Osceola County Developments

Food trucks draw investment, record customers to Osceola's W192 flea market

One of 40 food trucks that make up a new outdoor food court at the Visitors Flea Market on W192 at International Drive.

The owners of Kissimmee's Visitors Flea Market across from Old Town have invested $250,000 in recent weeks to create an outdoor food court serviced by 40 food trucks, and they're already seeing the payoff.

"Traditionally, September through November is our slowest time," Director of Operations John Nehmatallah told GrowthSpotter. "September is dead for us. October, too."


Not this year. Since getting conditional approval from Osceola County to add 40 food truck stations to the five-acre parcel, the flea market will enjoy its best two months ever.

The areas shaded in gray are designated for food truck parking. The owners of Visitors Flea Market invested $100,000 on utility upgrades to create permanent food truck stations on the 5-acre site.

After a short trial period, the county permanently approved the food truck court. The plan allows for placement of five food trucks in front of the shopping center and another 35 in the back parking lot.


"We've upscaled and changed our infrastructure to do so by allowing us to have electricity outlets for those food trucks. We designated parking areas specifically for those food trucks and it will be fenced," Nehmatallah said.

An open corridor connects the two areas, with shaded seating between them. Owner Nadeem Battla is spending $50,000 for murals along the exterior of the building and throughout the central corridor.

The owners of the Visitors Flea Market across from Kissimmee's Old Town have spent $250,000 to build an outdoor food court and to hire muralists to paint the exterior of the building.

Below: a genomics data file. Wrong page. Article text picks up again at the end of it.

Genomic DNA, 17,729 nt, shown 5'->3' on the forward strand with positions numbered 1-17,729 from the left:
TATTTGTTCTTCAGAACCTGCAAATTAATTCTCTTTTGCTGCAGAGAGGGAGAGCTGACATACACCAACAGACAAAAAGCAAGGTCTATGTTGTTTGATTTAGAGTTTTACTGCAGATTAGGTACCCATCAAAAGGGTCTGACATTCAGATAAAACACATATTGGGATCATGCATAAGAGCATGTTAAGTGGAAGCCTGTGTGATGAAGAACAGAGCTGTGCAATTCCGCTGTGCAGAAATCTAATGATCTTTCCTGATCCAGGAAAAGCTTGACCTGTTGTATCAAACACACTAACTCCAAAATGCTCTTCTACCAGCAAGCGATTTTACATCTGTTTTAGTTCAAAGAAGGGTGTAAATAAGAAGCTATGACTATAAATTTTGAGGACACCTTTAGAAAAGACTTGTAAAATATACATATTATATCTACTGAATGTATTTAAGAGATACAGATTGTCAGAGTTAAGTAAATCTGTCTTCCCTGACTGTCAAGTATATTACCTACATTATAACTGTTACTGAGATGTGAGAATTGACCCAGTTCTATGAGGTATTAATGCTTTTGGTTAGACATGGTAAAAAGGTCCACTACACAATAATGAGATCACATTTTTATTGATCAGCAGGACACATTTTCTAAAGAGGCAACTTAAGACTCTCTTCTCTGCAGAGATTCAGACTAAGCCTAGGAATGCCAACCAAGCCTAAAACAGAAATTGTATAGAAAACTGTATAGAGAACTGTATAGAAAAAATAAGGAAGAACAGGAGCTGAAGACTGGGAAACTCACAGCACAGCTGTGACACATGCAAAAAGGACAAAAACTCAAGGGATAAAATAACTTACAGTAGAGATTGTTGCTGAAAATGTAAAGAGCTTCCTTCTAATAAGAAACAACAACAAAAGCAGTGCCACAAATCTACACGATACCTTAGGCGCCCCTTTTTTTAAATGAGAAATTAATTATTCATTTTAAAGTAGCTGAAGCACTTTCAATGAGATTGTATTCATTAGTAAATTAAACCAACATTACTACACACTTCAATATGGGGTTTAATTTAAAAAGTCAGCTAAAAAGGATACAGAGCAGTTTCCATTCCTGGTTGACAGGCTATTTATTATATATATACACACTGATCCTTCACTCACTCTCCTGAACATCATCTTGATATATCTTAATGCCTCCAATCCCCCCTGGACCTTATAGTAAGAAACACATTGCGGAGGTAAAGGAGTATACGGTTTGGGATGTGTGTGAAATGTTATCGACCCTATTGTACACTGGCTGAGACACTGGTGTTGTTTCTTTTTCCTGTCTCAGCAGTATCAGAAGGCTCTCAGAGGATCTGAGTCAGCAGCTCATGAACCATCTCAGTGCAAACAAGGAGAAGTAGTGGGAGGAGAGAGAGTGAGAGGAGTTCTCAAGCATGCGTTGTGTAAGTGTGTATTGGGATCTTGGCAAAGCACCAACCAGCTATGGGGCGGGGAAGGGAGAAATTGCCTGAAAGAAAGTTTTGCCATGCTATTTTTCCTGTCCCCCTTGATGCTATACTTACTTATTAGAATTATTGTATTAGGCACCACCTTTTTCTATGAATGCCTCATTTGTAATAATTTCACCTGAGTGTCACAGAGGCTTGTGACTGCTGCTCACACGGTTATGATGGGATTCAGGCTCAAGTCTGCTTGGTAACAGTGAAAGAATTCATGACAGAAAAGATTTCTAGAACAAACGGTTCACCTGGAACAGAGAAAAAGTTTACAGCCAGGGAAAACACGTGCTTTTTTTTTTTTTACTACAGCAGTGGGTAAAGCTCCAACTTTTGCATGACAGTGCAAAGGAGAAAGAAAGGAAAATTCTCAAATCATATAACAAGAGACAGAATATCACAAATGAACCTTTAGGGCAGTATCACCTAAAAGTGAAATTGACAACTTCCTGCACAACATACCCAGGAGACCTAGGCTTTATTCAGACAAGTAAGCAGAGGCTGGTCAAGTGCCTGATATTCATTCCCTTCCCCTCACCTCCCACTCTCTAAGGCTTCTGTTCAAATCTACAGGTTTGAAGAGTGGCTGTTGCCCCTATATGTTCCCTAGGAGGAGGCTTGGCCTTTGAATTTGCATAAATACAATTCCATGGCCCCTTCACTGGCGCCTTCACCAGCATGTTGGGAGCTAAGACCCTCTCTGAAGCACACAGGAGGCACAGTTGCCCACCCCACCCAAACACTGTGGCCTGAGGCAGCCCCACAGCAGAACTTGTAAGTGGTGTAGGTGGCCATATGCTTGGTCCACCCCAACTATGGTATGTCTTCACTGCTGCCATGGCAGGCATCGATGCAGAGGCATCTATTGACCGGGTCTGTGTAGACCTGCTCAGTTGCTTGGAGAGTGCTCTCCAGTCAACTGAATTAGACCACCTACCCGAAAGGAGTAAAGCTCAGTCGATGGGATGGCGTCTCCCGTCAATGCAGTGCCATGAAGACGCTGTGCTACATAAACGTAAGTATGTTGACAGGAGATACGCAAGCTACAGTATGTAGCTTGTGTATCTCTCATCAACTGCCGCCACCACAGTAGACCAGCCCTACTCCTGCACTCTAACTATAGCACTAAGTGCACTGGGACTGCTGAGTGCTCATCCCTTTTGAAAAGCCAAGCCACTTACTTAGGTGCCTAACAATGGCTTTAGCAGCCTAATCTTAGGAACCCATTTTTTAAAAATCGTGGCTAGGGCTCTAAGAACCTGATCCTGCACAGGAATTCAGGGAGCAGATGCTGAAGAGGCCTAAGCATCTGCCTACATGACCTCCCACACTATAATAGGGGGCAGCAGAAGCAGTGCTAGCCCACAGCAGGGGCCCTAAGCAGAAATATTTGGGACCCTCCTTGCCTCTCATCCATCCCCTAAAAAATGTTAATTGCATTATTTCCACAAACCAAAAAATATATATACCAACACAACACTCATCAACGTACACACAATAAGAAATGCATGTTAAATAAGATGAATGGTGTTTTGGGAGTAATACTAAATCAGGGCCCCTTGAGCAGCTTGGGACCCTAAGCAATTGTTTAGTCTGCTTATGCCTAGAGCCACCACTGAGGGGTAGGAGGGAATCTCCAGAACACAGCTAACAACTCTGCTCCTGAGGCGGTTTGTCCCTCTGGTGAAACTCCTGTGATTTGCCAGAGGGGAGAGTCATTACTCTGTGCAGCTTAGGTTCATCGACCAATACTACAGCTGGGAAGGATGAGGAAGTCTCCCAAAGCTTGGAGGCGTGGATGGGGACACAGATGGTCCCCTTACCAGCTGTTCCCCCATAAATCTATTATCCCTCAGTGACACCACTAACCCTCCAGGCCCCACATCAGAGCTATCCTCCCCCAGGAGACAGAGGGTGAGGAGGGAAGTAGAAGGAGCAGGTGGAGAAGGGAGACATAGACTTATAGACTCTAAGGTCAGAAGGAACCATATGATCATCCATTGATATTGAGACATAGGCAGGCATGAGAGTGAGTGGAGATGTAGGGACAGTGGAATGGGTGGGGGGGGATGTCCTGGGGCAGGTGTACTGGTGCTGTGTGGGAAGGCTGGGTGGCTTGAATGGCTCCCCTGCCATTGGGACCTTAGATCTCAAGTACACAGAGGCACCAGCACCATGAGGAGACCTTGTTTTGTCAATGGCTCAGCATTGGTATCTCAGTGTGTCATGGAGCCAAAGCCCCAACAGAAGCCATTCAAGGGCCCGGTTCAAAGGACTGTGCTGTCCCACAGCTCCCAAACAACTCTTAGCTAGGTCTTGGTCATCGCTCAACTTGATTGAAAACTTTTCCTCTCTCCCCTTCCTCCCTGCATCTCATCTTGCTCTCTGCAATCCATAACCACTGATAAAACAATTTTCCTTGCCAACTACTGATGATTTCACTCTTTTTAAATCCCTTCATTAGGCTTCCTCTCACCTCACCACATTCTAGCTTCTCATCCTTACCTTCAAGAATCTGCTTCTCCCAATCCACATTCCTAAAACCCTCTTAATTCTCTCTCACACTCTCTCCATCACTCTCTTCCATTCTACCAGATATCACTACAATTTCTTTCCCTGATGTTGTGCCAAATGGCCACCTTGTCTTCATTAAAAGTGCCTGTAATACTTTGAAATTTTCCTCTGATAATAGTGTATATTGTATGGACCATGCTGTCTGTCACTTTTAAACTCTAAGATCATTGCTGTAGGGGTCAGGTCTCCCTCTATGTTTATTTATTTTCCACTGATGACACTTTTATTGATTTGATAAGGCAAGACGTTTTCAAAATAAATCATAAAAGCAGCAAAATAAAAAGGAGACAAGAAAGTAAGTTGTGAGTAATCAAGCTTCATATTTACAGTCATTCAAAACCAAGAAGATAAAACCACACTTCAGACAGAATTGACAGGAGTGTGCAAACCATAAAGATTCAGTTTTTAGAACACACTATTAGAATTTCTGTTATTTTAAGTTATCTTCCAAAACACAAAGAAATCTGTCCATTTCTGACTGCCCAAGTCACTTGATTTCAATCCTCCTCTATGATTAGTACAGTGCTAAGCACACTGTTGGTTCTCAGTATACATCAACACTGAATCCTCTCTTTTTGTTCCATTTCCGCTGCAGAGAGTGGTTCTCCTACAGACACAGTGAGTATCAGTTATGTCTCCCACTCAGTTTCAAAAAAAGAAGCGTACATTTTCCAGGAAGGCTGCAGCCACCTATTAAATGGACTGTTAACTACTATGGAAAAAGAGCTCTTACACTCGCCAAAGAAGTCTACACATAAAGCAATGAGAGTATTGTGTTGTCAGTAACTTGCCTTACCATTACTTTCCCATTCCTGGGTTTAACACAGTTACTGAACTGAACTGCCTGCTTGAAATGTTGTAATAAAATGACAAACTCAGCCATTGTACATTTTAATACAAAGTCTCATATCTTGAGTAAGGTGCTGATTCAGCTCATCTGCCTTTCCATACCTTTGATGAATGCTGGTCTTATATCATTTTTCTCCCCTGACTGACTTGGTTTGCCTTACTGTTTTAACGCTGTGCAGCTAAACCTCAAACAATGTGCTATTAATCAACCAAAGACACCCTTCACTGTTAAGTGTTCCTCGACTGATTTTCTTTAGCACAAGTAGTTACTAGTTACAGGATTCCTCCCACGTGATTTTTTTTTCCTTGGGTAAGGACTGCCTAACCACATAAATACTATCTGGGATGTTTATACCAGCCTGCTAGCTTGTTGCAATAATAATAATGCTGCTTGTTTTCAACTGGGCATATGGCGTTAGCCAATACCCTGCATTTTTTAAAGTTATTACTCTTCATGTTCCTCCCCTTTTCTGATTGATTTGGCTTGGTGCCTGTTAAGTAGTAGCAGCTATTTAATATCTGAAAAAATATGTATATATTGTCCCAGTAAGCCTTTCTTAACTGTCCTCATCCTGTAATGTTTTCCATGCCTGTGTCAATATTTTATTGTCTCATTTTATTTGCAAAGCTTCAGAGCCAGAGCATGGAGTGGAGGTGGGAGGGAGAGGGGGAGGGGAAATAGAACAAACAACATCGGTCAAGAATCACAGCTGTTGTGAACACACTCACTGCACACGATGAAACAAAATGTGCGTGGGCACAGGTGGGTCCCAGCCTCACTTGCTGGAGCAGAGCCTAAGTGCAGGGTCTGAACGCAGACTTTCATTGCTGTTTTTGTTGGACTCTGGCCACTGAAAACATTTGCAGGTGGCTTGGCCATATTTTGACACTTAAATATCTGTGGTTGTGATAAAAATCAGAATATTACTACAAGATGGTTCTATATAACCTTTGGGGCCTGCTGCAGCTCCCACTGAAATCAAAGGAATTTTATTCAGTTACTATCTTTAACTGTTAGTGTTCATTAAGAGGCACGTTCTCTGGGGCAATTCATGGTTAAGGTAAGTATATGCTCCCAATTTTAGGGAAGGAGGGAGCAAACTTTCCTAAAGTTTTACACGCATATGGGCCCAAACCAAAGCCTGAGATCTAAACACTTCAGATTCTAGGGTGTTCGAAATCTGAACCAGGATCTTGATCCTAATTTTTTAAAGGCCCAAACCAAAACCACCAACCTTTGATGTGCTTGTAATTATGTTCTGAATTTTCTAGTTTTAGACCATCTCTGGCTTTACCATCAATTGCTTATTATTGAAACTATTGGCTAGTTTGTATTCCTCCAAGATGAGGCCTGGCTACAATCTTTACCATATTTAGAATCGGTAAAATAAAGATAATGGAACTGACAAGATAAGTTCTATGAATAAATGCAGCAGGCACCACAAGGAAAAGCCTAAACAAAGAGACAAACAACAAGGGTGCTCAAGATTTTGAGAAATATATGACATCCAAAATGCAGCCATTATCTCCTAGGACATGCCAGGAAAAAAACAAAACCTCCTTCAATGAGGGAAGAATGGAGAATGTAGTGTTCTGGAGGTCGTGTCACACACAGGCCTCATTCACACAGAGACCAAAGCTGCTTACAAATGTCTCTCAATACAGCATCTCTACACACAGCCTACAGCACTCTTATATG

"And we're going viral on Facebook," Nehmatallah said. "We've got DJs and entertainment coming in every Friday, Saturday and Sunday, and we're getting calls left and right from people who want to be a part of it. And it complements tremendously our flea market."

Battla, a founding partner with Ocean Air gift shops, bought the 20-year-old flea market in 2015 for $5.1 million. The property is home to the 21,633-square-foot Machine Gun America attraction and the 51,000-square-foot flea market, which has 275 vendors.

The flea market provides a commissary and commercial kitchen for the food truck vendors, as well as full-time security. There is no alcohol allowed on the premises.

Nehmatallah said some trucks operate during the day, but most conduct their business at night. On weekends, they serve from 9 p.m. until 4 a.m. Most serve Latin American cuisine.

"Last weekend, there were so many people here the vendors ran out of food at 1 a.m.," he said.

The flea market closes at 9 p.m., but Nehmatallah said they are considering offering extended hours until midnight in December and January to bring in special vendors for the holidays.


The property is part of the Xentury City DRI, which also includes the Gaylord Palms Resort & Convention Center and still has more than 200 acres of available land for development.

Nadeem and Hamida Battla are also launching a new gift store concept, starting with their property on C.R. 535 in Lake Buena Vista, which will be home to a newly rebuilt Black Angus steakhouse and Central Florida's first KATOPARK vertical parking system.

They have four other sites under contract, including two on International Drive and one on W192.

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